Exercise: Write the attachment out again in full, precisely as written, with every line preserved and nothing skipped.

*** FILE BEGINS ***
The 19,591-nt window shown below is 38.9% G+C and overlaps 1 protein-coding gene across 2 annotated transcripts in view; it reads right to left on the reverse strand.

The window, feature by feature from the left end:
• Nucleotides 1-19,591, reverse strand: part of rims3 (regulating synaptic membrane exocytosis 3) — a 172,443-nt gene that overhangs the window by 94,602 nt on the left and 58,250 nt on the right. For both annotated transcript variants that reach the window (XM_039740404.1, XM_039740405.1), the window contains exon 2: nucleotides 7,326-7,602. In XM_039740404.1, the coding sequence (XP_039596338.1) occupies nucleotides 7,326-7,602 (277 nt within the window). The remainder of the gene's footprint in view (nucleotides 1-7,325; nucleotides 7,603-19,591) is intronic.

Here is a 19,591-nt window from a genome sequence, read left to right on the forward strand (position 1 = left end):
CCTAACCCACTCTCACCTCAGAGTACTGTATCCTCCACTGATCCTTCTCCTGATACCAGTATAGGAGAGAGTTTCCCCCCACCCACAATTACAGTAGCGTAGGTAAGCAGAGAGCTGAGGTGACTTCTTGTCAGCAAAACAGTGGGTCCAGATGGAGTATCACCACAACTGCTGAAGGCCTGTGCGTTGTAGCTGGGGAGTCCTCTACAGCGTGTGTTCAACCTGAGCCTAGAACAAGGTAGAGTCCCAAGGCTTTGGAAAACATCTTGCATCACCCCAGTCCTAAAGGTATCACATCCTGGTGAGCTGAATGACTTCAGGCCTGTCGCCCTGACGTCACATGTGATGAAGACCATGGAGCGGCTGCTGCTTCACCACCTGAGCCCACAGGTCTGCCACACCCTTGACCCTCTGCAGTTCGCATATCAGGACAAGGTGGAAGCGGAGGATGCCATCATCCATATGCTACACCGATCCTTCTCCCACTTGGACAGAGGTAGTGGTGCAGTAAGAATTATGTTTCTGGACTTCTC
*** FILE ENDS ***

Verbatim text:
The 19,591-nt window shown below is 38.9% G+C and overlaps 1 protein-coding gene across 2 annotated transcripts in view; it reads right to left on the reverse strand.

The window, feature by feature from the left end:
• Nucleotides 1-19,591, reverse strand: part of rims3 (regulating synaptic membrane exocytosis 3) — a 172,443-nt gene that overhangs the window by 94,602 nt on the left and 58,250 nt on the right. For both annotated transcript variants that reach the window (XM_039740404.1, XM_039740405.1), the window contains exon 2: nucleotides 7,326-7,602. In XM_039740404.1, the coding sequence (XP_039596338.1) occupies nucleotides 7,326-7,602 (277 nt within the window). The remainder of the gene's footprint in view (nucleotides 1-7,325; nucleotides 7,603-19,591) is intronic.

Here is a 19,591-nt window from a genome sequence, read left to right on the forward strand (position 1 = left end):
CCTAACCCACTCTCACCTCAGAGTACTGTATCCTCCACTGATCCTTCTCCTGATACCAGTATAGGAGAGAGTTTCCCCCCACCCACAATTACAGTAGCGTAGGTAAGCAGAGAGCTGAGGTGACTTCTTGTCAGCAAAACAGTGGGTCCAGATGGAGTATCACCACAACTGCTGAAGGCCTGTGCGTTGTAGCTGGGGAGTCCTCTACAGCGTGTGTTCAACCTGAGCCTAGAACAAGGTAGAGTCCCAAGGCTTTGGAAAACATCTTGCATCACCCCAGTCCTAAAGGTATCACATCCTGGTGAGCTGAATGACTTCAGGCCTGTCGCCCTGACGTCACATGTGATGAAGACCATGGAGCGGCTGCTGCTTCACCACCTGAGCCCACAGGTCTGCCACACCCTTGACCCTCTGCAGTTCGCATATCAGGACAAGGTGGAAGCGGAGGATGCCATCATCCATATGCTACACCGATCCTTCTCCCACTTGGACAGAGGTAGTGGTGCAGTAAGAATTATGTTTCTGGACTTCTC